1. OP*

      To be honest, that helped me a lot more than AAM’s reponse :D – this was the issue I was struggling with, trying to explain how to write a good cover letter is useless if they’re still struggling with what a cover letter *is*.

      But I did get the impression that he handed CVs over in person in his previous culture – so the whole “they will never see you in person so this stands instead of the conversation where you introduce yourself” or “if you just posted this to them, you’d include something about who you were and why you sent this random CV to them”. The online application aspect was really confusing matters, because he was putting his contact details and other info and such in online, so that’s half the point of a cover letter gone.

      I think if I’d put it that way, it would have been more understandable, and we could then have moved on to what to put in it, but I think he was mostly being baffled by the idea of employers wanting to read a random communication on top of the CV.

    2. Dawn*

      Can we just please do away with the cover letters already?

      I think a resume should suffice. If I have a killer resume, and my skills seem like a good match for the position, why do I need to all of a sudden feel phony and come off like Hemingway when I’m not? or spend $ and pay someone to do it? Way. Too. Complicated.

      You can’t really tell if you like someone until you meet them in person anyway. So, why make this process hard on people? and yourselves (yes, HR people, you can have it easy too) And instead of us putting a salary that we have no clue what you’re willing to pay… just put the darn salary that you’re only willing to pay! why play guessing games? Wouldn’t that be easier and simpler for everyone involved?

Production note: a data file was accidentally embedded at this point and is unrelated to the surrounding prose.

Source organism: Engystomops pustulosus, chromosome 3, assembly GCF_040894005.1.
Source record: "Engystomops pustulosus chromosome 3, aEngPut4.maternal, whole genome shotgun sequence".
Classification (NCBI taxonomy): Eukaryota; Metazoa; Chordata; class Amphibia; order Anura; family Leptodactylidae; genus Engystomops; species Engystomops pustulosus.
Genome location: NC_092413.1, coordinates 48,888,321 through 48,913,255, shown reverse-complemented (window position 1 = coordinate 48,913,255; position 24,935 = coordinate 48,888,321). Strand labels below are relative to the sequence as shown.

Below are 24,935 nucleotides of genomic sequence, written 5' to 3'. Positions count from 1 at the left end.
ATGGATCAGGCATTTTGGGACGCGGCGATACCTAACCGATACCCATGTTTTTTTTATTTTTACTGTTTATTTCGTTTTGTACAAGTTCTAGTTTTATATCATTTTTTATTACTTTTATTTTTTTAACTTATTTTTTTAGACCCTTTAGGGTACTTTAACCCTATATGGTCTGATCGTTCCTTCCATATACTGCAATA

Seriously. Why can’t it be that simple? as if finding a job these days isn’t hard enough… there’s the cover letter (which, is supposedly more important than your resume, say what!?), resume, applications online, AND when you get to the interview, fill out a ‘paper’ application. Oh, and let’s not forget about the hundred differing opinions of the ‘do’s and don’ts’ of what to say (or not say) in an interview.

      Now, we have job coaches, why?….because NOW we also need people to teach us how to answer every possible question thrown at us on an interview, Really!? We shouldn’t have to feel like actors, like we’re memorizing lines of a script. Why can’t it be just a laid-back, natural flow of conversation about someone’s experiences, etc.. Wouldn’t that be more realistic and a lot less phony?

      Oh, and you can’t be general about who you address the cover letter to, either (supposedly), you need to play Kojac, and somehow figure out who the HR person is, or the hiring manager and address it to them personally (I have great researching skills, I found you!). How do you do that while applying, let’s say through Indeed? or Monster? there’s no hiring manager’s names listed.

      It’s crazy. Please, for the love of Pete, someone make this whole process real and simple for everyone involved as it should be.

      As for the best cover letter ever, she sounds like a creative, and fun person who obviously didn’t give a ‘bleep’ about how she “should” do it “exactly”. And that’s probably why they liked it and hired her. She didn’t have to be ‘perfect’ about it… good for her!

  2. Sophia*

    Doesn’t the purpose and meaning of a cover letter differ depending on industry? For example, I’m in academia and the cover letters Alison uses as an example would never fly (e.g. informal in tone and using the color-coded analogy). I’m on the job market this fall, and have been told academic cover letters include: position you’re applying for, something tailoring how your interests fit into the departments, your general research interests (which is also described in a research statement), and what you included in the application (e.g. X number of writing samples and where they are from/what they are about).

    Or is academia the only industry where there is this difference?

      1. Sophia*

        Perhaps. But I do want to say that I’ve learned a lot from this blog even in general terms of interacting with colleagues and faculty. I also recommend it to everyone and turned my husband onto it since he’s a newly promoted (a few months) manager in the government :)

    1. Rana*

      Just an addition to the academic job letter – the one you’re describing is more appropriate for a research position at at research-intensive institution. If you’re applying for work at a small liberal arts college, or a community college, where teaching is more important, you’d have a teaching section as well as (or instead of) the research section.